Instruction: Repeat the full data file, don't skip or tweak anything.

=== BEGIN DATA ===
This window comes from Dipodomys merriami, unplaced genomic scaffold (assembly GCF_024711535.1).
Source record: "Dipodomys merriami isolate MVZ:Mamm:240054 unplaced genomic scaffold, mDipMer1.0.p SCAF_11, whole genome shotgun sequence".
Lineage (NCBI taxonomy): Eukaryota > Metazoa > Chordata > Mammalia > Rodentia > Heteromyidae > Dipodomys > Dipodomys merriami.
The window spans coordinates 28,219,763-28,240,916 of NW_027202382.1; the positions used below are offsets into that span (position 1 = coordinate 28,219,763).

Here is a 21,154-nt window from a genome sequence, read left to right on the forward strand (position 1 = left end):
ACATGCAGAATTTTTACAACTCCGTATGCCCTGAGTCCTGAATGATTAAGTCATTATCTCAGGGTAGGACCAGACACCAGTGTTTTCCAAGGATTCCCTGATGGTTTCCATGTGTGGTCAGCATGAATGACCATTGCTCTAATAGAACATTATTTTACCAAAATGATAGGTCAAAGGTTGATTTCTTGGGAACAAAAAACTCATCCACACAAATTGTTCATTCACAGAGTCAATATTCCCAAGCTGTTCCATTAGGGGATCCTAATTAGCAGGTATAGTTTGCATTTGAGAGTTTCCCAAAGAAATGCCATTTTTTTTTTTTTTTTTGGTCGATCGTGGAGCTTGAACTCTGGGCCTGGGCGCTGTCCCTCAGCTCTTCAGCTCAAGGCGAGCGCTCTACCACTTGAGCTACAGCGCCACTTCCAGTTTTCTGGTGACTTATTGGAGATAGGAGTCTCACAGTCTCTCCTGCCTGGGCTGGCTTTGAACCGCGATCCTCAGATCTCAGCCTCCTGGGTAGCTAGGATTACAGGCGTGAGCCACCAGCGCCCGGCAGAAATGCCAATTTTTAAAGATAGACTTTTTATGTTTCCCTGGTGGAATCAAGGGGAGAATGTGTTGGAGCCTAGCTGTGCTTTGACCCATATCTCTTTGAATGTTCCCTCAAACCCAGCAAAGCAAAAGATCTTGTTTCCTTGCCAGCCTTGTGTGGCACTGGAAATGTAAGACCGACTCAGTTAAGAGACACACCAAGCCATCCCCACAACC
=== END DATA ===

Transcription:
This window comes from Dipodomys merriami, unplaced genomic scaffold (assembly GCF_024711535.1).
Source record: "Dipodomys merriami isolate MVZ:Mamm:240054 unplaced genomic scaffold, mDipMer1.0.p SCAF_11, whole genome shotgun sequence".
Lineage (NCBI taxonomy): Eukaryota > Metazoa > Chordata > Mammalia > Rodentia > Heteromyidae > Dipodomys > Dipodomys merriami.
The window spans coordinates 28,219,763-28,240,916 of NW_027202382.1; the positions used below are offsets into that span (position 1 = coordinate 28,219,763).

Here is a 21,154-nt window from a genome sequence, read left to right on the forward strand (position 1 = left end):
ACATGCAGAATTTTTACAACTCCGTATGCCCTGAGTCCTGAATGATTAAGTCATTATCTCAGGGTAGGACCAGACACCAGTGTTTTCCAAGGATTCCCTGATGGTTTCCATGTGTGGTCAGCATGAATGACCATTGCTCTAATAGAACATTATTTTACCAAAATGATAGGTCAAAGGTTGATTTCTTGGGAACAAAAAACTCATCCACACAAATTGTTCATTCACAGAGTCAATATTCCCAAGCTGTTCCATTAGGGGATCCTAATTAGCAGGTATAGTTTGCATTTGAGAGTTTCCCAAAGAAATGCCATTTTTTTTTTTTTTTTTGGTCGATCGTGGAGCTTGAACTCTGGGCCTGGGCGCTGTCCCTCAGCTCTTCAGCTCAAGGCGAGCGCTCTACCACTTGAGCTACAGCGCCACTTCCAGTTTTCTGGTGACTTATTGGAGATAGGAGTCTCACAGTCTCTCCTGCCTGGGCTGGCTTTGAACCGCGATCCTCAGATCTCAGCCTCCTGGGTAGCTAGGATTACAGGCGTGAGCCACCAGCGCCCGGCAGAAATGCCAATTTTTAAAGATAGACTTTTTATGTTTCCCTGGTGGAATCAAGGGGAGAATGTGTTGGAGCCTAGCTGTGCTTTGACCCATATCTCTTTGAATGTTCCCTCAAACCCAGCAAAGCAAAAGATCTTGTTTCCTTGCCAGCCTTGTGTGGCACTGGAAATGTAAGACCGACTCAGTTAAGAGACACACCAAGCCATCCCCACAACC